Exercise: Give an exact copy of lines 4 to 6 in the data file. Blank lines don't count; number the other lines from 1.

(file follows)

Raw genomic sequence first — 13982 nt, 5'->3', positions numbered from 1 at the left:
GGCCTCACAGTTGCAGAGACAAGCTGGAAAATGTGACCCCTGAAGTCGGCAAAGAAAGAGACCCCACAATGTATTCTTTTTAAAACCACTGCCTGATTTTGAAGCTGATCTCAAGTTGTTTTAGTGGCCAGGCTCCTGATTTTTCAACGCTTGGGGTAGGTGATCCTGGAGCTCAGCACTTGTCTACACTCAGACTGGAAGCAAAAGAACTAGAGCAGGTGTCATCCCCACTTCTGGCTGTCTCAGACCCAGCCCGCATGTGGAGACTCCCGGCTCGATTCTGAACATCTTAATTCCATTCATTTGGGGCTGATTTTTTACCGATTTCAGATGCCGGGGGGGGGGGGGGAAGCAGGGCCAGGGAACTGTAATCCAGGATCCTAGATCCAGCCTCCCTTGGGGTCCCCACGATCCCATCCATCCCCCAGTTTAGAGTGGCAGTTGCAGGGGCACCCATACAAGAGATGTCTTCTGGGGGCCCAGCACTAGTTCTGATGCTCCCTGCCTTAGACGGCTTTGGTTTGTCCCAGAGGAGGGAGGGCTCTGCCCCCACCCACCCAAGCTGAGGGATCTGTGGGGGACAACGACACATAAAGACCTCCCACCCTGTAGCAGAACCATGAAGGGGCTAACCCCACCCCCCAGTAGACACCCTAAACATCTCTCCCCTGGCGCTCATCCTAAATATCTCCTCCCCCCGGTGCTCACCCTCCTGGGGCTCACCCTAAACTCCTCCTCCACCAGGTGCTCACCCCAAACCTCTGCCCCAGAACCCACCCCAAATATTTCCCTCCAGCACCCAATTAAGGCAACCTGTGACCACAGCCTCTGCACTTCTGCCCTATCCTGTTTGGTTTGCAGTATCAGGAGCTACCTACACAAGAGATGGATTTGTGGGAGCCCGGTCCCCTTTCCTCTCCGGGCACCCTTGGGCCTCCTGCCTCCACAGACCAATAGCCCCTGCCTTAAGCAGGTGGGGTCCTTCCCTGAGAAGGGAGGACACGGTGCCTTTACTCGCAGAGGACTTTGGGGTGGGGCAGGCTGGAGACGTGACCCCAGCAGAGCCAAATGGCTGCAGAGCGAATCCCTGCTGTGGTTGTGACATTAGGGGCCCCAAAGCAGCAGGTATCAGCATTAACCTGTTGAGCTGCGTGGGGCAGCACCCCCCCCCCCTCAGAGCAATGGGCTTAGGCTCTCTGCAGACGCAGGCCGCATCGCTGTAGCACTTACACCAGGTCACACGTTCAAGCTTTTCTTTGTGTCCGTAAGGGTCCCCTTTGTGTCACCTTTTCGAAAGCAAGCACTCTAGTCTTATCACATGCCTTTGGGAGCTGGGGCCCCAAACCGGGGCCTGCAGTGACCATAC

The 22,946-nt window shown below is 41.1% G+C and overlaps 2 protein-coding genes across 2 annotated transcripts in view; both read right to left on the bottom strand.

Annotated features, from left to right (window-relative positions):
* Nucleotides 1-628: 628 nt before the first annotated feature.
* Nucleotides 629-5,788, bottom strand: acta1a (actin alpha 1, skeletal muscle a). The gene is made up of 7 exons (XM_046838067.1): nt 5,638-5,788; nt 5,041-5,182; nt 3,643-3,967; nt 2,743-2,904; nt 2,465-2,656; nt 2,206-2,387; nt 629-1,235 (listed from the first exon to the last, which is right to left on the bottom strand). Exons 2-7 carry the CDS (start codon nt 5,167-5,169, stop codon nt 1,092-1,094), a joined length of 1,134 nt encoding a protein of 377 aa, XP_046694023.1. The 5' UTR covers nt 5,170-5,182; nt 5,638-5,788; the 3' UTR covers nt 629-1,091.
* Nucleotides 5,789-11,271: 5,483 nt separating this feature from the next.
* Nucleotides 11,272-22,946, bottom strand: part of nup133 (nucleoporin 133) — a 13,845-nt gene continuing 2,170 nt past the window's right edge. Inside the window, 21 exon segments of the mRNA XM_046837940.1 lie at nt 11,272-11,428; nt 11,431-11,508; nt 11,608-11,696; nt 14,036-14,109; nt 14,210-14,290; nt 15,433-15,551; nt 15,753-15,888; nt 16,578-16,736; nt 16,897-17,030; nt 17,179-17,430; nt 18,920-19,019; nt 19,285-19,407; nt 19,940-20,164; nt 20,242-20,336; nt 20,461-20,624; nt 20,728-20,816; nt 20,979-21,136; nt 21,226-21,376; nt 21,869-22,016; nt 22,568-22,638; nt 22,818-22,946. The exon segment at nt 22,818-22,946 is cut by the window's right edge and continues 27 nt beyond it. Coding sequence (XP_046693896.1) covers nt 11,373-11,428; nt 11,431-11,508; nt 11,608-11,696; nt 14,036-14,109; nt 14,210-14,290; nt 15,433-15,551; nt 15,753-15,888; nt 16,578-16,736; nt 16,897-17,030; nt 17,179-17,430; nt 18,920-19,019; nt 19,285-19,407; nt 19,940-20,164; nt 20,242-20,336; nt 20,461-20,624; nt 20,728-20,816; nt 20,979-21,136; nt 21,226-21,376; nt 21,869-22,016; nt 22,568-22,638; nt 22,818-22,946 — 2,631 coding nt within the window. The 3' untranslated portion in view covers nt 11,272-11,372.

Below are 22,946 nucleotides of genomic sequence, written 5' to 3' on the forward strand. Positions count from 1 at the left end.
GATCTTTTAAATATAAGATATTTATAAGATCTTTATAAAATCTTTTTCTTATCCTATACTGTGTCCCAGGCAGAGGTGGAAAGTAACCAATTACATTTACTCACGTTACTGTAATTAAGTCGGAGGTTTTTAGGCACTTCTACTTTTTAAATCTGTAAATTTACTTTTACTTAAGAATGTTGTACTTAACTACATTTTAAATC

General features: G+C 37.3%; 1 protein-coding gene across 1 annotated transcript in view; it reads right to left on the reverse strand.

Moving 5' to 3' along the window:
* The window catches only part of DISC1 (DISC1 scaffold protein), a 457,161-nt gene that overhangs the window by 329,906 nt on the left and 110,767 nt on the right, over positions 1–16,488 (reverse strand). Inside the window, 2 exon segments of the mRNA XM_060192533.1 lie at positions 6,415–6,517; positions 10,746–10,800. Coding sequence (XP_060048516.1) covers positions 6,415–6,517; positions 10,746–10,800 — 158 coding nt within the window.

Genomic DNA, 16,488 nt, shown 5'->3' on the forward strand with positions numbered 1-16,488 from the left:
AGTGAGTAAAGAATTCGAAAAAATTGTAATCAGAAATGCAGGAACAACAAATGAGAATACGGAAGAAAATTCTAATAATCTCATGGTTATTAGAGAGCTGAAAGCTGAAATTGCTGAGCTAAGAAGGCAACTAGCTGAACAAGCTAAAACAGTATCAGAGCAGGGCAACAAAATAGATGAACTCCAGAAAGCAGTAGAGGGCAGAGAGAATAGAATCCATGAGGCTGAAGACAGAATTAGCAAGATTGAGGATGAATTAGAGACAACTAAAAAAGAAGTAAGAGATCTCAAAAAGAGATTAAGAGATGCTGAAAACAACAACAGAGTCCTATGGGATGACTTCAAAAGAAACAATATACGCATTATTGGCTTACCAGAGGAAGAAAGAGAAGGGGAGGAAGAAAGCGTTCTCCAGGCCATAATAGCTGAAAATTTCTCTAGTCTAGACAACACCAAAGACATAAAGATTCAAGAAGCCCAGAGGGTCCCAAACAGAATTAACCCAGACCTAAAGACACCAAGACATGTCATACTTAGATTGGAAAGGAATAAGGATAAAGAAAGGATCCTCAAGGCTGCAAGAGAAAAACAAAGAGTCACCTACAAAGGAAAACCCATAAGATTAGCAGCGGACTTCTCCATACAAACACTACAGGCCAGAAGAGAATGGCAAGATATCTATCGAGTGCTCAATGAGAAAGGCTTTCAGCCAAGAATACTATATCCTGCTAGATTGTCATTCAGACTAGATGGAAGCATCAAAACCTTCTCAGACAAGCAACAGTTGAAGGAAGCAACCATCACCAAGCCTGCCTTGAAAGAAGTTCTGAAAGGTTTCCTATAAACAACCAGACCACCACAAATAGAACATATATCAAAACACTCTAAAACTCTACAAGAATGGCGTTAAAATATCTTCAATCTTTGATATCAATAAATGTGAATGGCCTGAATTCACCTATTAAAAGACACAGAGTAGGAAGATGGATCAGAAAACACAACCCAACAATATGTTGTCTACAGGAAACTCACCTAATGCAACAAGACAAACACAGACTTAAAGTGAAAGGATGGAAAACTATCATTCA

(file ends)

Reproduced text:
Annotated features, from left to right (window-relative positions):
* Nucleotides 1-628: 628 nt before the first annotated feature.
* Nucleotides 629-5,788, bottom strand: acta1a (actin alpha 1, skeletal muscle a). The gene is made up of 7 exons (XM_046838067.1): nt 5,638-5,788; nt 5,041-5,182; nt 3,643-3,967; nt 2,743-2,904; nt 2,465-2,656; nt 2,206-2,387; nt 629-1,235 (listed from the first exon to the last, which is right to left on the bottom strand). Exons 2-7 carry the CDS (start codon nt 5,167-5,169, stop codon nt 1,092-1,094), a joined length of 1,134 nt encoding a protein of 377 aa, XP_046694023.1. The 5' UTR covers nt 5,170-5,182; nt 5,638-5,788; the 3' UTR covers nt 629-1,091.